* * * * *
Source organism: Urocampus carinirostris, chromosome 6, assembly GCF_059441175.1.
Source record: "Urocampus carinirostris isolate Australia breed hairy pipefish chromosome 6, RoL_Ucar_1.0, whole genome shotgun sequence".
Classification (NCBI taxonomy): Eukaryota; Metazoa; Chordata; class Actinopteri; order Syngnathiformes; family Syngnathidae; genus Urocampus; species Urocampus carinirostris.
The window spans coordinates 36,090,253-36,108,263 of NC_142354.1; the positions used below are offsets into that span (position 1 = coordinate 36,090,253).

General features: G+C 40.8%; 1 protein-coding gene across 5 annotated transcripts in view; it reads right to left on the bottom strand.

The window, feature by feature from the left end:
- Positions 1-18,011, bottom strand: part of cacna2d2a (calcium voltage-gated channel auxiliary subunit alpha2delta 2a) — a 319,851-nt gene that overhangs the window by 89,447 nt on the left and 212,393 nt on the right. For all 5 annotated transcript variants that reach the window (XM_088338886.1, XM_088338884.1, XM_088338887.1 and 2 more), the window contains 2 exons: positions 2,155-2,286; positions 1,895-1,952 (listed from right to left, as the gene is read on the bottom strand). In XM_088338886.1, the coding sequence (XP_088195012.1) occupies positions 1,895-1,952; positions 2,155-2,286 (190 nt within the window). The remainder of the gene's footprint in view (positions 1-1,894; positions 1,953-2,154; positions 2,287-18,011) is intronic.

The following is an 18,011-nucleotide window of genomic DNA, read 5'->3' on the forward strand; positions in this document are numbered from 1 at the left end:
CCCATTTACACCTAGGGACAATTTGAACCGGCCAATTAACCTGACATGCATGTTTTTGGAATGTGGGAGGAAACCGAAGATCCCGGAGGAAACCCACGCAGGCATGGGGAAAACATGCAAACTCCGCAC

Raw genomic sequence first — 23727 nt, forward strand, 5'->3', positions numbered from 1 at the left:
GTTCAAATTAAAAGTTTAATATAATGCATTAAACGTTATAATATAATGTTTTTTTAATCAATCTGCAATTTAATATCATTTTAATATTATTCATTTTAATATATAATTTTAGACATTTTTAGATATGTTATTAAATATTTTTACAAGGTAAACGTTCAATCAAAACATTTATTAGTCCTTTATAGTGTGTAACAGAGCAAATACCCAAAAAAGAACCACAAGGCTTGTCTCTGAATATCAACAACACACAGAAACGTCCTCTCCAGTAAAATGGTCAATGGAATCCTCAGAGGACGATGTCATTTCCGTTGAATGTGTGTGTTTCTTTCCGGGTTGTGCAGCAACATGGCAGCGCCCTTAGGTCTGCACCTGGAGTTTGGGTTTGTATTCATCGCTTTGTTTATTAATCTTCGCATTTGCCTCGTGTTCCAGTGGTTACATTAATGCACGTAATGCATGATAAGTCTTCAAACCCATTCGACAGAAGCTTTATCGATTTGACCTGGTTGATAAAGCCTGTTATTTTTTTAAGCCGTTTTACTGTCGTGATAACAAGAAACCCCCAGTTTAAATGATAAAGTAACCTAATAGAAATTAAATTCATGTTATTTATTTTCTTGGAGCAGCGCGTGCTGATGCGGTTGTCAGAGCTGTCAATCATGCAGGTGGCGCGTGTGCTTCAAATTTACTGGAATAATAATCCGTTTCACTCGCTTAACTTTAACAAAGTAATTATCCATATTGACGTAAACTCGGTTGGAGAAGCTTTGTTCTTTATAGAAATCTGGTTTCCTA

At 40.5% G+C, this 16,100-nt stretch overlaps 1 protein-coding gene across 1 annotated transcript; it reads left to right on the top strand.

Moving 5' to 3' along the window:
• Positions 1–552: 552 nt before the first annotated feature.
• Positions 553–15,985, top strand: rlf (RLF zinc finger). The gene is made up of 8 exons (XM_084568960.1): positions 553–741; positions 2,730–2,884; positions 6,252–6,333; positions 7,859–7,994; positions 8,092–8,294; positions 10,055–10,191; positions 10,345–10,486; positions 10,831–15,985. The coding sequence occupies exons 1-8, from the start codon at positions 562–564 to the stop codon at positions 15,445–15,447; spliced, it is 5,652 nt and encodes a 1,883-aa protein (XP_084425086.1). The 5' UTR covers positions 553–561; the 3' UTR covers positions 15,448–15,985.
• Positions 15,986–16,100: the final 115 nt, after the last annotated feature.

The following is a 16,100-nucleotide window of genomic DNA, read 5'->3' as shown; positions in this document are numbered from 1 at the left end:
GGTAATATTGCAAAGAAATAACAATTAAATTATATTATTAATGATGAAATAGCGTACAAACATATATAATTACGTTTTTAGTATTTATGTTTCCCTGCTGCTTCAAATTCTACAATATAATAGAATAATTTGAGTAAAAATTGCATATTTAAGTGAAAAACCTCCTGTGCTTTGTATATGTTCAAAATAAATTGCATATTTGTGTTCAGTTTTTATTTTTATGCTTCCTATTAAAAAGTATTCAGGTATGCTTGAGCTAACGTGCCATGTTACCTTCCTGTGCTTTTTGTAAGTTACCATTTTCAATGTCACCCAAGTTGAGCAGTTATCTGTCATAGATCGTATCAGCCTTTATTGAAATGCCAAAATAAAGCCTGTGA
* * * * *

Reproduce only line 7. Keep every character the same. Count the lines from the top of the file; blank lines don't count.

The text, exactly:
- Positions 1-18,011, bottom strand: part of cacna2d2a (calcium voltage-gated channel auxiliary subunit alpha2delta 2a) — a 319,851-nt gene that overhangs the window by 89,447 nt on the left and 212,393 nt on the right. For all 5 annotated transcript variants that reach the window (XM_088338886.1, XM_088338884.1, XM_088338887.1 and 2 more), the window contains 2 exons: positions 2,155-2,286; positions 1,895-1,952 (listed from right to left, as the gene is read on the bottom strand). In XM_088338886.1, the coding sequence (XP_088195012.1) occupies positions 1,895-1,952; positions 2,155-2,286 (190 nt within the window). The remainder of the gene's footprint in view (positions 1-1,894; positions 1,953-2,154; positions 2,287-18,011) is intronic.